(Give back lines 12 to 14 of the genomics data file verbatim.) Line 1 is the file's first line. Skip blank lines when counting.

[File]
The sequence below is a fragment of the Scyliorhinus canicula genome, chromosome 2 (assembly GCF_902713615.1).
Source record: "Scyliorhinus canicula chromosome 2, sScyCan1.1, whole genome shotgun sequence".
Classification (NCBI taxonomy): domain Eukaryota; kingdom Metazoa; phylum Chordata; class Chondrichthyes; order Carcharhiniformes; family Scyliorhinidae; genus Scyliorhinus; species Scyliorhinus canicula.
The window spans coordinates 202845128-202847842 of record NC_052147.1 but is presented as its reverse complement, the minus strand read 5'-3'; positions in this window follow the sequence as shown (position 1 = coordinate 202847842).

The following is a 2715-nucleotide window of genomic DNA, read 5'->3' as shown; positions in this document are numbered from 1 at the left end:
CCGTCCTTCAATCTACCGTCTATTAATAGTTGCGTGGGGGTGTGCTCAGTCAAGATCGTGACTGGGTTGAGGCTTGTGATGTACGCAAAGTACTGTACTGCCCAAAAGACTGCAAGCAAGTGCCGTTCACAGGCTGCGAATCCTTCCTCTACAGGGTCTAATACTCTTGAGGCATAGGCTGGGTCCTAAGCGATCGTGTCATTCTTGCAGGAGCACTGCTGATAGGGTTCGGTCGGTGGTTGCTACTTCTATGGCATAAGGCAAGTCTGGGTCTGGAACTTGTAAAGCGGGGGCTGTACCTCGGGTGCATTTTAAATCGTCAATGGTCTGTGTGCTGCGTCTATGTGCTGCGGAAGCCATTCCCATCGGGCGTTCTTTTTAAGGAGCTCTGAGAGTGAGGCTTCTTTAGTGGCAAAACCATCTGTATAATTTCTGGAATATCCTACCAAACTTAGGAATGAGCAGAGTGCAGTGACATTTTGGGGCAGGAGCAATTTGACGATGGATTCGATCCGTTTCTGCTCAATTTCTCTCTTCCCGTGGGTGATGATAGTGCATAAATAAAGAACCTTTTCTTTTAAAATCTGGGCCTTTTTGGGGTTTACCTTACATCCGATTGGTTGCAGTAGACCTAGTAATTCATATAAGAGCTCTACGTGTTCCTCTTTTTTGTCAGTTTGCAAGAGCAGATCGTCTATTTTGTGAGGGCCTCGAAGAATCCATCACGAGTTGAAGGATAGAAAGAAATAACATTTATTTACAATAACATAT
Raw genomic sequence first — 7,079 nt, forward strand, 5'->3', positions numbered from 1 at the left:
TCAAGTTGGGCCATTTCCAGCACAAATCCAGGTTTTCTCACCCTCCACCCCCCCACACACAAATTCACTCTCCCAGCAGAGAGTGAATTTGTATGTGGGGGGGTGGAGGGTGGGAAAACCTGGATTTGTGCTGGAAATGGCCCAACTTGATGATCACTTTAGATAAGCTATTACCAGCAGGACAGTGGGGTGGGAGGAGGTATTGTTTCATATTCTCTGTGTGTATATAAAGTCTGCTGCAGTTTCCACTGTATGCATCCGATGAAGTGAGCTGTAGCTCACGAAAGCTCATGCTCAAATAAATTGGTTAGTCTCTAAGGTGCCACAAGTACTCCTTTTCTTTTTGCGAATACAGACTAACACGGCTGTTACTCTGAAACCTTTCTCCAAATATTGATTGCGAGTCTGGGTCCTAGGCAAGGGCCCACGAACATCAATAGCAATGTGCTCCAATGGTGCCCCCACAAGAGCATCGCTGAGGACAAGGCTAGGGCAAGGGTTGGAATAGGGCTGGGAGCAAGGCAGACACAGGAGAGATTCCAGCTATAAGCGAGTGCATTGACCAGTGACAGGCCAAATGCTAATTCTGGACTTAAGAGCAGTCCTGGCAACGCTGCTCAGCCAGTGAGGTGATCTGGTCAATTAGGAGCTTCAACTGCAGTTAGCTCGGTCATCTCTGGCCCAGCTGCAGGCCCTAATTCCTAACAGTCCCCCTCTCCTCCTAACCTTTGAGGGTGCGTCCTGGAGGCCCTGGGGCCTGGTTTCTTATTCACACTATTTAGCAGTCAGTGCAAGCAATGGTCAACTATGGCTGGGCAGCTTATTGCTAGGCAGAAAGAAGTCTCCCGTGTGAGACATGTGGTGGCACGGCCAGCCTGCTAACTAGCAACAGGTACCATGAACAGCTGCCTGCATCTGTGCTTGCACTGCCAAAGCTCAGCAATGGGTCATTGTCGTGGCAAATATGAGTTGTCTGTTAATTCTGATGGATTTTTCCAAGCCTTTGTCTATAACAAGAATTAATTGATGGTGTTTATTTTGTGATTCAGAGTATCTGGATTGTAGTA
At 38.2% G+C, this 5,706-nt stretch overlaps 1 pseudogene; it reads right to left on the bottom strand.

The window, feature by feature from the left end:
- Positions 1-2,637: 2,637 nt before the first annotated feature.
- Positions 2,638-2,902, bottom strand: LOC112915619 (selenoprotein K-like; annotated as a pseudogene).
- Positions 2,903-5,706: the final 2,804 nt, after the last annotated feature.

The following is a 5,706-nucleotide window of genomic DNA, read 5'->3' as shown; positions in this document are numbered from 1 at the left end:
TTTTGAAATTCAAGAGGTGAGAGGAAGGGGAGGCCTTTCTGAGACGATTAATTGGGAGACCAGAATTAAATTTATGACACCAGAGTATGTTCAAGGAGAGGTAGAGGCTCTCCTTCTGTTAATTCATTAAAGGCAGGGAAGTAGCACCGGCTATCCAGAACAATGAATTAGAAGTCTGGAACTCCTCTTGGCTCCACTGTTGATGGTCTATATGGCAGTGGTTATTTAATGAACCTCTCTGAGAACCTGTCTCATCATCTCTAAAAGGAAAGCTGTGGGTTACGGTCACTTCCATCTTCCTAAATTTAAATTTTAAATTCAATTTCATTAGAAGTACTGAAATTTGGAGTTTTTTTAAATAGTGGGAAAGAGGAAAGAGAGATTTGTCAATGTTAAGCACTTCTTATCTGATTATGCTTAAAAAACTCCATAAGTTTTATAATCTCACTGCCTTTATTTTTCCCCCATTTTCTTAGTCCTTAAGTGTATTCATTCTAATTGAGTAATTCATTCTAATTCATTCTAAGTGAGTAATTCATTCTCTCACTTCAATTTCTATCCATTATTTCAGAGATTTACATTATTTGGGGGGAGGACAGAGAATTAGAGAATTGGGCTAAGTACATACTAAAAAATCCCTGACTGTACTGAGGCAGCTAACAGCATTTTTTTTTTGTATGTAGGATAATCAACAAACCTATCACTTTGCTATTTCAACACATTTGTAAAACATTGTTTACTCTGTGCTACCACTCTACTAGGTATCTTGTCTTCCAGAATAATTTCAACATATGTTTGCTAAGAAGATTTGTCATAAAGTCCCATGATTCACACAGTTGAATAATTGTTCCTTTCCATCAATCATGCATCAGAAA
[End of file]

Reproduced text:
- Positions 2,638-2,902, bottom strand: LOC112915619 (selenoprotein K-like; annotated as a pseudogene).
- Positions 2,903-5,706: the final 2,804 nt, after the last annotated feature.

The following is a 5,706-nucleotide window of genomic DNA, read 5'->3' as shown; positions in this document are numbered from 1 at the left end: